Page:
Like Contacts, iPhones store data for Calendars and Notes in a corresponding SQLite database. And, like Contacts, their deleted data continues to exist in a freelist until the database is defragmented or vacuumed, making potential text recoveries possible.

Safari

Safari, the iPhone’s default web browser, comes with several standard features that can suffer from deletion.

History allows users to view the websites they have visited over a defined time frame. To accomplish this task, History relies on an SQLite database. However, deleted data from History met a similar fate to recent iterations of Messages. As Apple pursued performance improvements in Safari, they increased maintenance within the databases. More defragmenting and vacuuming eliminated the possibility of recovering History or Tab data from iOS 12 onward.

Deleted data from two other Safari features, Bookmarks and Reading List, became inaccessible in iOS 13.

With these changes, all deleted files from Apple’s browser are irretrievable.

Third-Party Applications

Apple assigns certain protections to users when downloading third-party applications on an iPhone. While the protections reinforce privacy and security, the applied encryption impedes any attempt at data recovery. When users delete data within a third-party application or accidentally uninstall it, engineers cannot recover the files with traditional techniques.

The Importance of iCloud Backups

The most reliable data management strategies involve proactive protection.

Frequent, thorough backup procedures can preserve data in the event of physical damage, hardware failure, or user error, such as accidental deletion.

Having an iPhone backup can save users a lot of frustration.

And Apple recognizes the value of backups.

Through cloud services like iCloud or file managers like Finder, users can create regular backups for an iPhone or iPad and protect their data at all times. An up-to-date iCloud account can even ease the transition to a new iPhone.

In December 2022, Apple announced Advanced Data Protection. The feature extends Apple’s encryption efforts to the iCloud backups stored on its servers and further insulates confidential information. Users will have to opt into Advanced Data Protection upon its full release.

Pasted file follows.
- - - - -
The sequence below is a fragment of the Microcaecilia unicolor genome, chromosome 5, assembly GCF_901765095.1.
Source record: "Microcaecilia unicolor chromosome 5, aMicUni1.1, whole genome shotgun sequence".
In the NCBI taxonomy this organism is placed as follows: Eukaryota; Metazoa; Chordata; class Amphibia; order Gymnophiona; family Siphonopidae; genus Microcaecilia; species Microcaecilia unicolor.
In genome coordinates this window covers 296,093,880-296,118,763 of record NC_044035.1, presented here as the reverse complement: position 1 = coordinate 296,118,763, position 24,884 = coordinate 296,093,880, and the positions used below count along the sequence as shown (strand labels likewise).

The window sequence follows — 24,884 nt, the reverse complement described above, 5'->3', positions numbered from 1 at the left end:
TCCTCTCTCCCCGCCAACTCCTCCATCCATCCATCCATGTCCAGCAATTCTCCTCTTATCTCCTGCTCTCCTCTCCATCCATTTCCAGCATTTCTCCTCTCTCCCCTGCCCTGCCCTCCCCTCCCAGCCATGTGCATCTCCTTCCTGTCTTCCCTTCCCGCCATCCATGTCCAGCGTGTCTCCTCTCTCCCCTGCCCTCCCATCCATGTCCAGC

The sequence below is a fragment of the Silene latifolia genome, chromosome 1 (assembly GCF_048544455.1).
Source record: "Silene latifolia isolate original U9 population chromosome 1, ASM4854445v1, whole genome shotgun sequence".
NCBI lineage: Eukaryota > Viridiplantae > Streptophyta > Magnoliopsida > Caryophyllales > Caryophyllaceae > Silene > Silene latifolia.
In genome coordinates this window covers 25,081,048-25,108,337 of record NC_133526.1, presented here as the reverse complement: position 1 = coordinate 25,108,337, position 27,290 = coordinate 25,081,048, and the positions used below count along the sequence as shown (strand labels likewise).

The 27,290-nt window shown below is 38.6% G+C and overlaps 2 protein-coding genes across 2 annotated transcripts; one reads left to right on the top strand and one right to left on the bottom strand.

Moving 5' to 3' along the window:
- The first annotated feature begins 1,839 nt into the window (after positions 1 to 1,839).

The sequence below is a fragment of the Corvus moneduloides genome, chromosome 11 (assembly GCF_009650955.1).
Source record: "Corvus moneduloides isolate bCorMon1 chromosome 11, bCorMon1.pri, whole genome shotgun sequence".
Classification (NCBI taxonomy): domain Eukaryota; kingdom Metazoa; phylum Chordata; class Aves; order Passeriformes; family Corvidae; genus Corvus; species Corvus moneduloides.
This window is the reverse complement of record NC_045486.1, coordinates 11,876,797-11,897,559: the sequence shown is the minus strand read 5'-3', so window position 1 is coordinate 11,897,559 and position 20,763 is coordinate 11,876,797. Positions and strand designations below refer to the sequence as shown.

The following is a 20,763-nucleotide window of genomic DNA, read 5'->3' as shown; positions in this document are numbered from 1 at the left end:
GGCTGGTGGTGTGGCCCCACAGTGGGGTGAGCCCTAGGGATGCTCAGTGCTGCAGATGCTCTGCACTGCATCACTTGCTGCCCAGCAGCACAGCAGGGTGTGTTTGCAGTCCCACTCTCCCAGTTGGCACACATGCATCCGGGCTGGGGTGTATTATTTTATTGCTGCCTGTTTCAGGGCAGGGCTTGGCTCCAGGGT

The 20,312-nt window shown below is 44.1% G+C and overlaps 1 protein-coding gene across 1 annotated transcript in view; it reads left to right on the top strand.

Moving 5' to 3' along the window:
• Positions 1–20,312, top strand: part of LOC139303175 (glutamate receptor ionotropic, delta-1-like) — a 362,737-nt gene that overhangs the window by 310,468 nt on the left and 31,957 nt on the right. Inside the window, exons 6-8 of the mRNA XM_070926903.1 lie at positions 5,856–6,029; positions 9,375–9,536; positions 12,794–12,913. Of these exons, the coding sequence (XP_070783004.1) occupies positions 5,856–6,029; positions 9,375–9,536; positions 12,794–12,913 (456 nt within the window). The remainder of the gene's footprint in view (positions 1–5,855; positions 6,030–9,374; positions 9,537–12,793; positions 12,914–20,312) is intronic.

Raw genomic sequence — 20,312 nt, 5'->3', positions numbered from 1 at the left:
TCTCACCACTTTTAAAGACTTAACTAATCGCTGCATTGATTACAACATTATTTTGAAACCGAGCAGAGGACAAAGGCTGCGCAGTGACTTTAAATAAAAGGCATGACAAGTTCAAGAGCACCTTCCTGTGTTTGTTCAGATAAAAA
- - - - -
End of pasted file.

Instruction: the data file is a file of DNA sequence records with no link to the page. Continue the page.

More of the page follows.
Like with Data Protection, Apple cannot access encrypted backups on iCloud. Users will need their passwords to manage the account. Without a password, Apple cannot restore backups.

Conclusion

Recovering data from an iPhone, including deleted text messages, can range from simple to impossible, depending on the device and iOS version.

To restore deleted data on the iPhone, follow the steps in this tutorial.

For more complicated iPhone data recovery that might require specialized recovery tools, contact Secure Data Recovery Services for a free consultation. Our technicians are certified to recover data from Apple products. Since 2007, we have encountered and resolved thousands of data loss cases involving Apple devices. And our expertise extends to Android data recovery, which features some of the same complications and protections when recovering deleted data.

We are not limited to recovering deleted data either. Our engineers can reunite you with your lost data in most situations, including extensive component repairs. We also have experience with smartphones that have suffered severe physical or water damage.

Do not settle when the fate of your data is uncertain.

Contact the experts in phone data recovery at 800-388-1266 to begin your free consultation.